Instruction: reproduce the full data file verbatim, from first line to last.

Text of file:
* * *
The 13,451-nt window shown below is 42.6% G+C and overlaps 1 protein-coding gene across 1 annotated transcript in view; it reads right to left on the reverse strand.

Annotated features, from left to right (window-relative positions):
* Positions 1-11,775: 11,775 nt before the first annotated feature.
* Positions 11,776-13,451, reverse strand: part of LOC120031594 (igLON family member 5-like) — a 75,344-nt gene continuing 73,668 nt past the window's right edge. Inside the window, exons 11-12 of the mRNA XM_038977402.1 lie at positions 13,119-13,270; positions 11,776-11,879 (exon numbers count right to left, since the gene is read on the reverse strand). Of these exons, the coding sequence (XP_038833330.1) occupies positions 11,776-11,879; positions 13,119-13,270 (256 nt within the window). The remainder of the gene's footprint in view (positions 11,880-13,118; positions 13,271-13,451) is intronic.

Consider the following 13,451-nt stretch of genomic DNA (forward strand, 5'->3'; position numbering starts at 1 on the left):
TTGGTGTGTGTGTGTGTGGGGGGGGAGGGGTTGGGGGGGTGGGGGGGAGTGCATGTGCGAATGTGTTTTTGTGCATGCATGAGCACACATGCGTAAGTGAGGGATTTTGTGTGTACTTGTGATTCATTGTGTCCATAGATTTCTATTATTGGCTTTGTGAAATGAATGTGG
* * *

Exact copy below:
The 13,451-nt window shown below is 42.6% G+C and overlaps 1 protein-coding gene across 1 annotated transcript in view; it reads right to left on the reverse strand.

Annotated features, from left to right (window-relative positions):
* Positions 1-11,775: 11,775 nt before the first annotated feature.
* Positions 11,776-13,451, reverse strand: part of LOC120031594 (igLON family member 5-like) — a 75,344-nt gene continuing 73,668 nt past the window's right edge. Inside the window, exons 11-12 of the mRNA XM_038977402.1 lie at positions 13,119-13,270; positions 11,776-11,879 (exon numbers count right to left, since the gene is read on the reverse strand). Of these exons, the coding sequence (XP_038833330.1) occupies positions 11,776-11,879; positions 13,119-13,270 (256 nt within the window). The remainder of the gene's footprint in view (positions 11,880-13,118; positions 13,271-13,451) is intronic.

Consider the following 13,451-nt stretch of genomic DNA (forward strand, 5'->3'; position numbering starts at 1 on the left):
TTGGTGTGTGTGTGTGTGGGGGGGGAGGGGTTGGGGGGGTGGGGGGGAGTGCATGTGCGAATGTGTTTTTGTGCATGCATGAGCACACATGCGTAAGTGAGGGATTTTGTGTGTACTTGTGATTCATTGTGTCCATAGATTTCTATTATTGGCTTTGTGAAATGAATGTGG